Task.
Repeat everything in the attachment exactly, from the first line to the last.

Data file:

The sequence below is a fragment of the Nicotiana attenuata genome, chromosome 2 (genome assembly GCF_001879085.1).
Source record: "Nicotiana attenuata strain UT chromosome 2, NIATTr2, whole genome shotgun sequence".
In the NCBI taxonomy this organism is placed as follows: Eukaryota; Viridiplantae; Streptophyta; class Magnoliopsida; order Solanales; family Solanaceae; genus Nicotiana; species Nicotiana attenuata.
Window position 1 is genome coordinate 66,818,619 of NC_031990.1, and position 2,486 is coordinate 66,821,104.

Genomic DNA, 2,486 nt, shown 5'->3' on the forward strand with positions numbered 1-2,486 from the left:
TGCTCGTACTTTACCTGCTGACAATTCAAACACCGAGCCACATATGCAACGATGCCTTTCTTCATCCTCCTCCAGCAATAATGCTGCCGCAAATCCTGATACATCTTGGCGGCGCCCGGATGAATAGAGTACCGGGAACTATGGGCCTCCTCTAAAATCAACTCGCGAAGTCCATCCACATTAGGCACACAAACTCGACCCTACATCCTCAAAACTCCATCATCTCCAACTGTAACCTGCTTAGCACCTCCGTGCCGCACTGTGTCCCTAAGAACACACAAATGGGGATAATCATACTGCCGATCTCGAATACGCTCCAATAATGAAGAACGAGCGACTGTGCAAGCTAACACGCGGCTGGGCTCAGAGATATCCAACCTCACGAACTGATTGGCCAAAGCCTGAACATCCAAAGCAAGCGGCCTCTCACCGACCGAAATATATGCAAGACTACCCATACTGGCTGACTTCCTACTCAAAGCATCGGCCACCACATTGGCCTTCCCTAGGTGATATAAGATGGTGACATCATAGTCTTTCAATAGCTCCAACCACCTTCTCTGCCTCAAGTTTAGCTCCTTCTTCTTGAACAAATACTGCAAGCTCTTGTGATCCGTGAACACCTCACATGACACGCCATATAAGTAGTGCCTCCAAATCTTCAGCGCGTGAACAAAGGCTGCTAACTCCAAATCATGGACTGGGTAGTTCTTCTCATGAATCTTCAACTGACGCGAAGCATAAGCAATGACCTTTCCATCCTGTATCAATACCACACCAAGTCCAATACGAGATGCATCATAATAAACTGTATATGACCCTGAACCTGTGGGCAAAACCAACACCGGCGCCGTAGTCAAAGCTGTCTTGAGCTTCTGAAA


The sequence below is a fragment of the Nicotiana attenuata genome, chromosome 2 (genome assembly GCF_001879085.1).
Source record: "Nicotiana attenuata strain UT chromosome 2, NIATTr2, whole genome shotgun sequence".
In the NCBI taxonomy this organism is placed as follows: Eukaryota; Viridiplantae; Streptophyta; class Magnoliopsida; order Solanales; family Solanaceae; genus Nicotiana; species Nicotiana attenuata.
Window position 1 is genome coordinate 66,818,619 of NC_031990.1, and position 2,486 is coordinate 66,821,104.

Genomic DNA, 2,486 nt, shown 5'->3' on the forward strand with positions numbered 1-2,486 from the left:
TGCTCGTACTTTACCTGCTGACAATTCAAACACCGAGCCACATATGCAACGATGCCTTTCTTCATCCTCCTCCAGCAATAATGCTGCCGCAAATCCTGATACATCTTGGCGGCGCCCGGATGAATAGAGTACCGGGAACTATGGGCCTCCTCTAAAATCAACTCGCGAAGTCCATCCACATTAGGCACACAAACTCGACCCTACATCCTCAAAACTCCATCATCTCCAACTGTAACCTGCTTAGCACCTCCGTGCCGCACTGTGTCCCTAAGAACACACAAATGGGGATAATCATACTGCCGATCTCGAATACGCTCCAATAATGAAGAACGAGCGACTGTGCAAGCTAACACGCGGCTGGGCTCAGAGATATCCAACCTCACGAACTGATTGGCCAAAGCCTGAACATCCAAAGCAAGCGGCCTCTCACCGACCGAAATATATGCAAGACTACCCATACTGGCTGACTTCCTACTCAAAGCATCGGCCACCACATTGGCCTTCCCTAGGTGATATAAGATGGTGACATCATAGTCTTTCAATAGCTCCAACCACCTTCTCTGCCTCAAGTTTAGCTCCTTCTTCTTGAACAAATACTGCAAGCTCTTGTGATCCGTGAACACCTCACATGACACGCCATATAAGTAGTGCCTCCAAATCTTCAGCGCGTGAACAAAGGCTGCTAACTCCAAATCATGGACTGGGTAGTTCTTCTCATGAATCTTCAACTGACGCGAAGCATAAGCAATGACCTTTCCATCCTGTATCAATACCACACCAAGTCCAATACGAGATGCATCATAATAAACTGTATATGACCCTGAACCTGTGGGCAAAACCAACACCGGCGCCGTAGTCAAAGCTGTCTTGAGCTTCTGAAA